Poisoning should precede any extensive cleanup or environmental control, since rats migrate quickly when food and shelter are removed and create problems at other locations. While the emphasis on any single phase of rodent control varies with the building structure, location and species of rodent involved, an effective control program should start with keeping rodents out and establishing or maintaining a high sanitation level.

Exclusion Whenever possible, exclude rodents from dwellings, apartments, houses and other buildings by making every opening in outer walls, at floor/wall junctions and at all exterior doors tight enough to prevent rodent entry, and by installing guards across runways to prevent entry through doors. There should be no openings larger than 1/4 inch.

Materials that can be used for rat proofing are: Galvanized sheet metal 26-gauge or heavier Galvanized or rustproof expanded metal 28-gauge or heavier; mesh openings no larger than 1/4 inch Perforated metal 24-gauge or heavier; perforations no larger than 1/4 inch Iron grills As heavy as above materials, slots no larger than 1/4 inch > Galvanized or rustproof hardware cloth 19-gauge or heavier; opening no larger than 1/4 inch Cement mortar 1:3 mixture or richer

Sanitation Proper control of solid waste is the key to upgrading environmental quality. As neighborhoods decay building owners often move away, lose value and the absentee, or resident, owners cease investing in the properties. Rubbish may accumulate, garbage may be picked up less frequently and residents become more careless in their sanitation practices. This attitude, whether practiced at home or at a business estab­lishment, could lead to rat infestation in entire

Baiting and Trapping Effective rodent control depends on a number of factors, including identification of the pest and the problem, knowledge of rodent biology and habits, an estimate of population levels, evaluation of the impact on public health and the control measures available. Eliminating the conditions causing rodent infestations is paramount in solving the problem; however, these methods often are slow and time-consuming. Poison baits and traps are used to reduce large populations quickly, maintain continuing programs and eliminate a small number of nuisance rodents.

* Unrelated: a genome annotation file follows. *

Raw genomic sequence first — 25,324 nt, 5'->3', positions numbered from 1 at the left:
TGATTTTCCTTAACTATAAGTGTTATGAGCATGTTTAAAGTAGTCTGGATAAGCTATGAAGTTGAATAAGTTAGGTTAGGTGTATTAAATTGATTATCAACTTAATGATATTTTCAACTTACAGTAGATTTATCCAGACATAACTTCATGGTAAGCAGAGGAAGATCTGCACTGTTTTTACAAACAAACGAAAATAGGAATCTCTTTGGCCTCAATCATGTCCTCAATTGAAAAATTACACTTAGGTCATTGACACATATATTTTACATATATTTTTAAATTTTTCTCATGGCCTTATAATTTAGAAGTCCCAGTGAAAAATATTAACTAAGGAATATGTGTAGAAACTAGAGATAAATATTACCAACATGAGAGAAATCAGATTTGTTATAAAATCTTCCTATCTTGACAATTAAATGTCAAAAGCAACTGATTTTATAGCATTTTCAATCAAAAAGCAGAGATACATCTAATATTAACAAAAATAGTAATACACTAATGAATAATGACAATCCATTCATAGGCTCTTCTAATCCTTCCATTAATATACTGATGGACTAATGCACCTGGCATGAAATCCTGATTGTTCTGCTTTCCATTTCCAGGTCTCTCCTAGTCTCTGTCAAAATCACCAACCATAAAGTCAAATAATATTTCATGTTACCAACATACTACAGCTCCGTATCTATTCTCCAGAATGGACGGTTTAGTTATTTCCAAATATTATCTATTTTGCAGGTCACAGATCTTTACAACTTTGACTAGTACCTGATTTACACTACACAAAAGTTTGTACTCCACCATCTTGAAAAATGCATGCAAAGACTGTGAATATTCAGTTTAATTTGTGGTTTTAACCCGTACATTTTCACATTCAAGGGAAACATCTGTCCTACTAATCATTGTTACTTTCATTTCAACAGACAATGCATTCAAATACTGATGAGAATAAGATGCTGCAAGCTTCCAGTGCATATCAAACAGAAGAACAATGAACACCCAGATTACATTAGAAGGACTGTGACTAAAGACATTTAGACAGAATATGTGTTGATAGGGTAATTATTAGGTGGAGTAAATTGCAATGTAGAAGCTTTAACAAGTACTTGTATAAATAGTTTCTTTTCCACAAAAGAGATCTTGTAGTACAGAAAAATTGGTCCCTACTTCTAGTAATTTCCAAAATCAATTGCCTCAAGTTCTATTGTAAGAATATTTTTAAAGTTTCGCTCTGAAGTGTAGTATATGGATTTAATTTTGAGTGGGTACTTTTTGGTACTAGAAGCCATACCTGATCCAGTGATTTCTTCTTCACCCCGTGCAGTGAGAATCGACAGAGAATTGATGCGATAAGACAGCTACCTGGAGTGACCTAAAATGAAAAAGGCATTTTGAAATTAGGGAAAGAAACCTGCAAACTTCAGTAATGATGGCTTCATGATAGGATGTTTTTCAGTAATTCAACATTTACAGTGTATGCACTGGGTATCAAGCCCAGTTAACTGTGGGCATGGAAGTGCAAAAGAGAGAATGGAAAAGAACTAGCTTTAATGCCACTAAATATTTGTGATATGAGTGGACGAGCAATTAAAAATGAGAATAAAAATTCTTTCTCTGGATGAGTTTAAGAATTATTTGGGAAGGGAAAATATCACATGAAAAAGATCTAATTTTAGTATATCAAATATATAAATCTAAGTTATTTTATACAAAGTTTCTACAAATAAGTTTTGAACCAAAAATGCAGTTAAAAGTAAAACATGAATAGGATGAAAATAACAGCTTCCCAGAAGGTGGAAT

Baits and Baiting All rodenticides are not equally appropriate for a given situation. Consider rodenticide characteristics such as the size of a lethal dose, acceptability, odor, taste, stability in baits, solubility, compatibility with baits and type and degree of hazards.

Anticoagulants are poisons which slow blood clotting, causing animals to bleed to death. They may be placed in water bait. Their inherent safety has made them a major means of commercial rodent control. Because anticoagulants are a slow acting, multidose poison, hazards associated with their use are lessened. However, more bait and more time are required before control is achieved. Anticoagulant baits may be used in bait stations or toss-type packets.

Conditions may dictate the choice of a single-dose poison. Use hazards are greater than for anticoagulants which call for additional safety precautions, proper placement of bait and use of tamper-proof bait boxes are necessary. Highly toxic bait should be consumed in the bait box.

To prevent possible hazards, keep bait small to avoid its being carried back to rat nests. Low toxicity baits may be placed outside of the bait boxes. Rats are omnivorous and eat almost any kind of food available. However, because of taste and/or nutrient requirements, they show food preferences. Selecting proper bait materials is important. Ingredients used for making rat baits should be compatible with the selected toxicant, and more importantly, readily accepted by rats. Bait must be as good or better than the rat’s local food source.

Norway rats accept cereals, nuts, fruits, vegetables, meats and fish, but

roof rats do not readily eat meats or fish. Often a change in the kind of food offered produces the greatest success, although rats occasionally refuse is to touch a food they are not accustomed to eating. Since rats are color blind, poison bait may be colored with a warning dye.